Those two topics provided the bedrock of a bakery that she helped establish by the name of Karacel, which translated from Lango means “all together.” Founded in March 2018, the bakery provided an outlet for approximately 30 women in the village to earn living wages by making various forms of cakes, including a popular dense, protein-packed snack cake made of soy flour that would keep the surrounding farmers full for long periods.
“We created a bakery because this is something women could do culturally, and we were able to pay them a good living wage that made a huge difference in their lives,” Block said. “It's a lot more than they can make on their own. And then through that, we also did sessions and programs on their own personal and professional development.”
Although the COVID pandemic eventually shut down the bakery, Block still keeps up with those she worked with at the foundation.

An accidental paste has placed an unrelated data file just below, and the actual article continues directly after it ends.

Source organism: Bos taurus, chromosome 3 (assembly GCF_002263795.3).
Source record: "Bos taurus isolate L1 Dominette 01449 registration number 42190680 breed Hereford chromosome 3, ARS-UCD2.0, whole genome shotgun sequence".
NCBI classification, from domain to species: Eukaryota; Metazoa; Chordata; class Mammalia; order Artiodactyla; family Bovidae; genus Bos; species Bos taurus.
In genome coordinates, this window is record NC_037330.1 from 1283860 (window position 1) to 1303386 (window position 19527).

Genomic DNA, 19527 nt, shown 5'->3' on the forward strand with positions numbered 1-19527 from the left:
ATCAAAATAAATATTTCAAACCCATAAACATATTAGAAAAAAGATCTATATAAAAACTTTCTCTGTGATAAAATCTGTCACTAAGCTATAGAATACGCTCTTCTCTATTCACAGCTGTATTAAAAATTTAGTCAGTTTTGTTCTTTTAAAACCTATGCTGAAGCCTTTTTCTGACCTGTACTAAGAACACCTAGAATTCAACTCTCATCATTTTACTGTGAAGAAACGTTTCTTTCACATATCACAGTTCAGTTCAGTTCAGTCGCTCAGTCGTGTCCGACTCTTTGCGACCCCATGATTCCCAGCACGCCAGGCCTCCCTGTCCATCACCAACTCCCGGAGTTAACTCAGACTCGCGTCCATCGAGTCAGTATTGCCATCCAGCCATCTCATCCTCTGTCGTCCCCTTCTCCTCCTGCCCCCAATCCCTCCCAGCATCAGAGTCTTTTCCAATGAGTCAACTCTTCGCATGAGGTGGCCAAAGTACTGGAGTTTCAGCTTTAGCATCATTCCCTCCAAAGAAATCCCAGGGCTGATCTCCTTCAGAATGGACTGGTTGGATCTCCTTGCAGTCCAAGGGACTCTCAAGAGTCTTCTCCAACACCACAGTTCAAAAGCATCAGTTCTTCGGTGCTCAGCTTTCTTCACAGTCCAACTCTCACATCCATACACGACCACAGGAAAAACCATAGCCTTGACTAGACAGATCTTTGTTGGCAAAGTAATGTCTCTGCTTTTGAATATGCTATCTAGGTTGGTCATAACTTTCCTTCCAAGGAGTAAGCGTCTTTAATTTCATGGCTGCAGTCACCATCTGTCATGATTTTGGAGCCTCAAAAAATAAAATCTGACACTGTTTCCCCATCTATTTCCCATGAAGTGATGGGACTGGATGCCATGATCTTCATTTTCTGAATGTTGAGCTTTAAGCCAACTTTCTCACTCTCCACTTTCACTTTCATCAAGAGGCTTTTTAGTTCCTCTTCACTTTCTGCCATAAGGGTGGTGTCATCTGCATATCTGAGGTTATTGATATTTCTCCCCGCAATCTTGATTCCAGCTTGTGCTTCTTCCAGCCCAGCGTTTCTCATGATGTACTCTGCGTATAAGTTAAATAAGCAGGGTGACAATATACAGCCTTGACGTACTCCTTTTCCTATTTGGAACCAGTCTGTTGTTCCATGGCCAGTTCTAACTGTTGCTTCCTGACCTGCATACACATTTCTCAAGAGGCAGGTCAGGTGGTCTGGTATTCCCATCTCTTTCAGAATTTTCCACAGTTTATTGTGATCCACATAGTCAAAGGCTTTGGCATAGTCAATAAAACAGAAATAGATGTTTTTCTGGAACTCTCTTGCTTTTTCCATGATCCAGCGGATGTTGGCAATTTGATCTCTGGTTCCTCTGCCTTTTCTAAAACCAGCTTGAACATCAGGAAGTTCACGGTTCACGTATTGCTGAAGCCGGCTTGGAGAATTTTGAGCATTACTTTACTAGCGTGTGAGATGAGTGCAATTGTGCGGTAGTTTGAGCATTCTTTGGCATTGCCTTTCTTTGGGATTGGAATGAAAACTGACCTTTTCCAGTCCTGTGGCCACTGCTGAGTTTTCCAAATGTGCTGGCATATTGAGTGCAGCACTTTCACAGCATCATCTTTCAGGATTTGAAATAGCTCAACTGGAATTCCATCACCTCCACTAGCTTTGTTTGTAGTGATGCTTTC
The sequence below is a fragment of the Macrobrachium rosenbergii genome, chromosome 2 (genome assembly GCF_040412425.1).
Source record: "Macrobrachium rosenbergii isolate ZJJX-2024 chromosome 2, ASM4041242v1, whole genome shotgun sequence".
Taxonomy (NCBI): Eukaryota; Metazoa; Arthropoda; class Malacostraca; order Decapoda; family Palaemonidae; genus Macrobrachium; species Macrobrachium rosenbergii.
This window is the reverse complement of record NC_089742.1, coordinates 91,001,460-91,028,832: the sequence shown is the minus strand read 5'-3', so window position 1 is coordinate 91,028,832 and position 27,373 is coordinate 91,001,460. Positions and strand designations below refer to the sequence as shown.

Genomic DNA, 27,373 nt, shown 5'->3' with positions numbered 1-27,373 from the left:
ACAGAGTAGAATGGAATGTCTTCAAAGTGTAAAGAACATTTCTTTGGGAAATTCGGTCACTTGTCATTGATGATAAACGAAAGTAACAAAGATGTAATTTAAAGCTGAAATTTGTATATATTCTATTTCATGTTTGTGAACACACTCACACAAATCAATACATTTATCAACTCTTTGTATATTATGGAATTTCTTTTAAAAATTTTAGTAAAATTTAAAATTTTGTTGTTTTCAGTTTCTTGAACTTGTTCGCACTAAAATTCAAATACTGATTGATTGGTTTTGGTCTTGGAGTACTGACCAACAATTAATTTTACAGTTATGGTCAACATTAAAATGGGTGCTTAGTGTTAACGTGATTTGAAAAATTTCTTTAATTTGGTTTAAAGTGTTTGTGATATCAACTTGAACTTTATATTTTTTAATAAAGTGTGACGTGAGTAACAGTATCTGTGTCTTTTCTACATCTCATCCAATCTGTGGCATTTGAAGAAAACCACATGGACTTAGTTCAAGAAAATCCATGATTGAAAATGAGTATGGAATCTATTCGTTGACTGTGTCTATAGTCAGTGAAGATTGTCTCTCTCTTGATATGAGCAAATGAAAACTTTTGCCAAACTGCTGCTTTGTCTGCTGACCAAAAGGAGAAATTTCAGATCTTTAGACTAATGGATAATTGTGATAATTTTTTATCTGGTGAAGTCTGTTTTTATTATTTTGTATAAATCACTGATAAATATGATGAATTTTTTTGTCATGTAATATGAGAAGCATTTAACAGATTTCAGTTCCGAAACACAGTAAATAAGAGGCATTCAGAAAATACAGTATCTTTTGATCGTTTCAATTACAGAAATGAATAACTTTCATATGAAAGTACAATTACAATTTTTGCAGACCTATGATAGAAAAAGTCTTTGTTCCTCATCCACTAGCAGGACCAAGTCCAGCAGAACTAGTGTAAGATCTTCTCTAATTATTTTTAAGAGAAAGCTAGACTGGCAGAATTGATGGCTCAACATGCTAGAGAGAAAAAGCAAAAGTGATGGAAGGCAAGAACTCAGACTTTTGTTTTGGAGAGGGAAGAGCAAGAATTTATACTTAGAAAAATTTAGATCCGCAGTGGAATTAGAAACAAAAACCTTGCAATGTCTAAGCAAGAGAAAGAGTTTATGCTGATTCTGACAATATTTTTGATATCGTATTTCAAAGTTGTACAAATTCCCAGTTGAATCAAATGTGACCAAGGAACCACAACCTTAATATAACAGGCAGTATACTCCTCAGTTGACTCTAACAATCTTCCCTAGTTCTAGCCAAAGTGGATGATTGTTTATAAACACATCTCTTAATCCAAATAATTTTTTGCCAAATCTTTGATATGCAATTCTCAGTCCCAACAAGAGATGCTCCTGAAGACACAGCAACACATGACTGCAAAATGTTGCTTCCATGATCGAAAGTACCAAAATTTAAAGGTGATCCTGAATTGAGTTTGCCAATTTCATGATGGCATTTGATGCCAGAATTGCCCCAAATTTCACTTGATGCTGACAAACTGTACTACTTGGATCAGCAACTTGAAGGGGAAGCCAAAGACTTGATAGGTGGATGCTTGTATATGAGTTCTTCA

“What made the Uganda experience what it was was that I met incredible people I could work with and implement programs that actually did make a difference,” Block said. “And we collaborated, and I could see that their passion was mine, and we had that same, shared energy."
‘Get out and go beyond’
When Block first visited Columbia as a high school student, she felt drawn to the Mizzou campus.
“It looked like what I imagined college should look like,” she said.
At the time, Block had her sights set on seeing the world through the lens of a photojournalist via the School of Journalism, but eventually, her career path took a different direction as she realized how versatile a degree from Trulaske could be.
“I liked photography, but the key thing was I wanted to work abroad, and I wanted to travel, work and interact with different cultures,” she said.
The Texas native, who said that Dallas — located in the fourth largest metro area in the country — “was too small,” has never wanted to be defined as anything less than an active citizen of the world.
"I think personality-wise, I've always had a bit of an adventure bug and always wanted to get out and go beyond,” Block said. “I wanted to see other things and get out there and meet other people. I just like hearing people's stories and learning more about the world.”